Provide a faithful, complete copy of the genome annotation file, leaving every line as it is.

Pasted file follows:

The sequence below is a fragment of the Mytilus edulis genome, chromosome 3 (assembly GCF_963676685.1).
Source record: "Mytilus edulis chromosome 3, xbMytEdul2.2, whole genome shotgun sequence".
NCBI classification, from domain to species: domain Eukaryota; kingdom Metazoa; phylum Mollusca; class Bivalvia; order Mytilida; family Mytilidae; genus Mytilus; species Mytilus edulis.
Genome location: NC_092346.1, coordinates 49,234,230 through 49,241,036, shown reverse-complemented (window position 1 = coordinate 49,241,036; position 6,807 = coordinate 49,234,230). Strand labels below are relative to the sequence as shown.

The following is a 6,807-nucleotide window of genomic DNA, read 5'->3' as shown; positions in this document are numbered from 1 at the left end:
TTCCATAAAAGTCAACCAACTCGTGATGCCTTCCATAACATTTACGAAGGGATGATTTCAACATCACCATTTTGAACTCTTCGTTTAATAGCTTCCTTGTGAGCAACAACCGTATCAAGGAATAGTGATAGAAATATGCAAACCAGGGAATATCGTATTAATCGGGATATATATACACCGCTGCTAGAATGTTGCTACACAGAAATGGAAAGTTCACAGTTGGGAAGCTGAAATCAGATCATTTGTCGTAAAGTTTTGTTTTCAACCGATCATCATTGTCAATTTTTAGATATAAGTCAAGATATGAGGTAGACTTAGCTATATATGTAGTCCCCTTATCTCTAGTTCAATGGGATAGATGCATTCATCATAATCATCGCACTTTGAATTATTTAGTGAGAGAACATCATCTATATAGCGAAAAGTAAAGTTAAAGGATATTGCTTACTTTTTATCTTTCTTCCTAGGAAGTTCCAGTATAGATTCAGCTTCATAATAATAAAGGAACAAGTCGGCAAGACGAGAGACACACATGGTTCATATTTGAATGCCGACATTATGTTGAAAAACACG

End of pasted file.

The sequence below is a fragment of the Mytilus edulis genome, chromosome 3 (assembly GCF_963676685.1).
Source record: "Mytilus edulis chromosome 3, xbMytEdul2.2, whole genome shotgun sequence".
NCBI classification, from domain to species: domain Eukaryota; kingdom Metazoa; phylum Mollusca; class Bivalvia; order Mytilida; family Mytilidae; genus Mytilus; species Mytilus edulis.
Genome location: NC_092346.1, coordinates 49,234,230 through 49,241,036, shown reverse-complemented (window position 1 = coordinate 49,241,036; position 6,807 = coordinate 49,234,230). Strand labels below are relative to the sequence as shown.

The following is a 6,807-nucleotide window of genomic DNA, read 5'->3' as shown; positions in this document are numbered from 1 at the left end:
TTCCATAAAAGTCAACCAACTCGTGATGCCTTCCATAACATTTACGAAGGGATGATTTCAACATCACCATTTTGAACTCTTCGTTTAATAGCTTCCTTGTGAGCAACAACCGTATCAAGGAATAGTGATAGAAATATGCAAACCAGGGAATATCGTATTAATCGGGATATATATACACCGCTGCTAGAATGTTGCTACACAGAAATGGAAAGTTCACAGTTGGGAAGCTGAAATCAGATCATTTGTCGTAAAGTTTTGTTTTCAACCGATCATCATTGTCAATTTTTAGATATAAGTCAAGATATGAGGTAGACTTAGCTATATATGTAGTCCCCTTATCTCTAGTTCAATGGGATAGATGCATTCATCATAATCATCGCACTTTGAATTATTTAGTGAGAGAACATCATCTATATAGCGAAAAGTAAAGTTAAAGGATATTGCTTACTTTTTATCTTTCTTCCTAGGAAGTTCCAGTATAGATTCAGCTTCATAATAATAAAGGAACAAGTCGGCAAGACGAGAGACACACATGGTTCATATTTGAATGCCGACATTATGTTGAAAAACACG